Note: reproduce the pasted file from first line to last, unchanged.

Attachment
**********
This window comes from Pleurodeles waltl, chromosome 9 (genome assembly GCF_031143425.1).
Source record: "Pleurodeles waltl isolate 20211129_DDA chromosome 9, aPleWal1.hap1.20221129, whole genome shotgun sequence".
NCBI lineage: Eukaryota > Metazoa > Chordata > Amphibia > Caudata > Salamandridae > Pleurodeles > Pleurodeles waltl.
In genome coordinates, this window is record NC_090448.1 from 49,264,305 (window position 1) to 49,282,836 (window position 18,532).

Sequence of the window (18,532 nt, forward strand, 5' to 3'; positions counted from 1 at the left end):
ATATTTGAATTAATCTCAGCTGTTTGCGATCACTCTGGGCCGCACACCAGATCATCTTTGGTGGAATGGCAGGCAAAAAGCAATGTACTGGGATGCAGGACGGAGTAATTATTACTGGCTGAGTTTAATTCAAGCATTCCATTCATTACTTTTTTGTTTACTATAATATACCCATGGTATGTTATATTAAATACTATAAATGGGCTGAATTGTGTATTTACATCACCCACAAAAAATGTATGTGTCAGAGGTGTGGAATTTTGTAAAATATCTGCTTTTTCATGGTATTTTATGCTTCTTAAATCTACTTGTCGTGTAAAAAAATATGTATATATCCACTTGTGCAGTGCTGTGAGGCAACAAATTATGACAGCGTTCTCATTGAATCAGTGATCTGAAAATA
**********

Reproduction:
This window comes from Pleurodeles waltl, chromosome 9 (genome assembly GCF_031143425.1).
Source record: "Pleurodeles waltl isolate 20211129_DDA chromosome 9, aPleWal1.hap1.20221129, whole genome shotgun sequence".
NCBI lineage: Eukaryota > Metazoa > Chordata > Amphibia > Caudata > Salamandridae > Pleurodeles > Pleurodeles waltl.
In genome coordinates, this window is record NC_090448.1 from 49,264,305 (window position 1) to 49,282,836 (window position 18,532).

Sequence of the window (18,532 nt, forward strand, 5' to 3'; positions counted from 1 at the left end):
ATATTTGAATTAATCTCAGCTGTTTGCGATCACTCTGGGCCGCACACCAGATCATCTTTGGTGGAATGGCAGGCAAAAAGCAATGTACTGGGATGCAGGACGGAGTAATTATTACTGGCTGAGTTTAATTCAAGCATTCCATTCATTACTTTTTTGTTTACTATAATATACCCATGGTATGTTATATTAAATACTATAAATGGGCTGAATTGTGTATTTACATCACCCACAAAAAATGTATGTGTCAGAGGTGTGGAATTTTGTAAAATATCTGCTTTTTCATGGTATTTTATGCTTCTTAAATCTACTTGTCGTGTAAAAAAATATGTATATATCCACTTGTGCAGTGCTGTGAGGCAACAAATTATGACAGCGTTCTCATTGAATCAGTGATCTGAAAATA